Another damnable book

lyra

There are people who say that the way to decide if you want to read a particular book is to scan the first paragraph and then the last. So here they are – not a book yet, just a manuscript:

First:

It was drizzling as I came out of Baker Street Station onto Marylebone Road. Black and white movie footage, c. 1912, played in my head. Same historic city. Same hectic surge of Hansom cabs down towards the West End—though now they are 4WDs—same omnibuses and ambulances, same headlines of impending doom. The same beggars at the gate, with their ancient eyes turned pleadingly away from, or towards, an eternity of need. The fellow I asked the way to Gloucester Place attuned his reply to a register halfway between the importunate and the insubordinate: in case I should turn out to be someone. I said I was nobody; and with the equivocal grace so given went the way he pointed, west towards Westminster.

Last:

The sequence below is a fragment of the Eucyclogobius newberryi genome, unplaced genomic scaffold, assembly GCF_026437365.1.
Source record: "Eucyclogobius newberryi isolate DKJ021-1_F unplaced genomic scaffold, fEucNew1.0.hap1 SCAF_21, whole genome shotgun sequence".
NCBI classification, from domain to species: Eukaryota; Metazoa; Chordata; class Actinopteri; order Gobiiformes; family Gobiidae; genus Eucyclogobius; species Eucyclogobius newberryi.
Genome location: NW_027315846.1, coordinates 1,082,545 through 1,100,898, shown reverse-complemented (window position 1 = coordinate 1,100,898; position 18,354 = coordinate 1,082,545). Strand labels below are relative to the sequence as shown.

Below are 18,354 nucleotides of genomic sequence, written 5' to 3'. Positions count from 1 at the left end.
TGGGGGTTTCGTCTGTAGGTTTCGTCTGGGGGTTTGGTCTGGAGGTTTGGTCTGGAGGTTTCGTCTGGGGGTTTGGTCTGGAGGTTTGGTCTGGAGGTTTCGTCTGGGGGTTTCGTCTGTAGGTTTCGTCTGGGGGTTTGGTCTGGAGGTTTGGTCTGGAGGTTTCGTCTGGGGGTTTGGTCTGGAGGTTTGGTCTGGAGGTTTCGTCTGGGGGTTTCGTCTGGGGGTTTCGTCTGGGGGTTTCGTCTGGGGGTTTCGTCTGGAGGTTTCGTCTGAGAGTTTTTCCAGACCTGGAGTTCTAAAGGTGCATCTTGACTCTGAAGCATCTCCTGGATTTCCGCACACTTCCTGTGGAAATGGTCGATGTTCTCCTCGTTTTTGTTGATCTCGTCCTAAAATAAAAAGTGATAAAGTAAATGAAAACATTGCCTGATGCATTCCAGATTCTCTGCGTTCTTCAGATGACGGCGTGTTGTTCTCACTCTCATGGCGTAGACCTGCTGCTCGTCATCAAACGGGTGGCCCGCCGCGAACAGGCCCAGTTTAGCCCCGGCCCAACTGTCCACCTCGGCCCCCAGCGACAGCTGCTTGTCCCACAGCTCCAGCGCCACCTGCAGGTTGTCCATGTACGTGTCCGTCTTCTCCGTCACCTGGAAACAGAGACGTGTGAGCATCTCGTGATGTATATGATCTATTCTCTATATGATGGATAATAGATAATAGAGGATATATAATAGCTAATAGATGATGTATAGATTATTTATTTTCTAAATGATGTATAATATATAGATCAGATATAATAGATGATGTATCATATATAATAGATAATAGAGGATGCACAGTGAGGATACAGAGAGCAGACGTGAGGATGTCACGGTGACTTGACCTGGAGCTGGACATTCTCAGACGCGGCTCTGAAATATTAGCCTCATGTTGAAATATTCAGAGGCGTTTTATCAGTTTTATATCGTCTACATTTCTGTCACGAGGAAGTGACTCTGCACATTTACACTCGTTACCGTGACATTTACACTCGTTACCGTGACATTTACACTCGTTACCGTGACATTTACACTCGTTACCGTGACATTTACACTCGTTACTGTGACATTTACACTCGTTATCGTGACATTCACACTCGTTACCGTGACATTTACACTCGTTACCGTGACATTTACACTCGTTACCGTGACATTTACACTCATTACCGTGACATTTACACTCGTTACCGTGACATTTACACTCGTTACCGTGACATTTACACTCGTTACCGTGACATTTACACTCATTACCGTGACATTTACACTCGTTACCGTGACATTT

There was a blind singer who sat in the street outside the courtyard where she worked and we listened to him too. It was different and the same; instead of a loom he had beneath his fingers the strings of a lyre. An old tortoise shell sounding board, skin-covered, with seven gut strings stretched up to the cross-piece between the arms. A splintery wooden bridge that reverberated in the thrum he made as he strummed; when he picked out a melody, it made a weave with his words. It was the same thing—weft and warp, words and music. He played hard and fast and his words were chanted in a high-pitched strenuous stream that made it difficult to distinguish one from the other or parts from the whole. In time I learned the way to hear him was to listen to the lines, for the shape of the lines. What happened then is the lines entering my ears came to my mind like things entire unto themselves. The whisper of the shuttle, the hand upon the strings, the dyed threads unthreading from their spools above the loom, my mother’s singing, the voice in the street outside that court of dusty feet—all these disparate things came together in the lines. And with the lines, or really by means of the lines, the hexameters, the stories began to tell themselves. These were the old stories too: but what stories were they? Kings and queens, battles and feasts, loves and deaths. The gods and their betrayals, men and women in their fidelity and their infidelity, their grandeur and their shame, their splendour and their spite. The accidents of fate, which are not accidents at all. And the ordinary: the caring for animals, the making of cheese, the growing of crops; olive and vine and wheat; food and drink, music and dance. The natural world, all about us, like a shroud.

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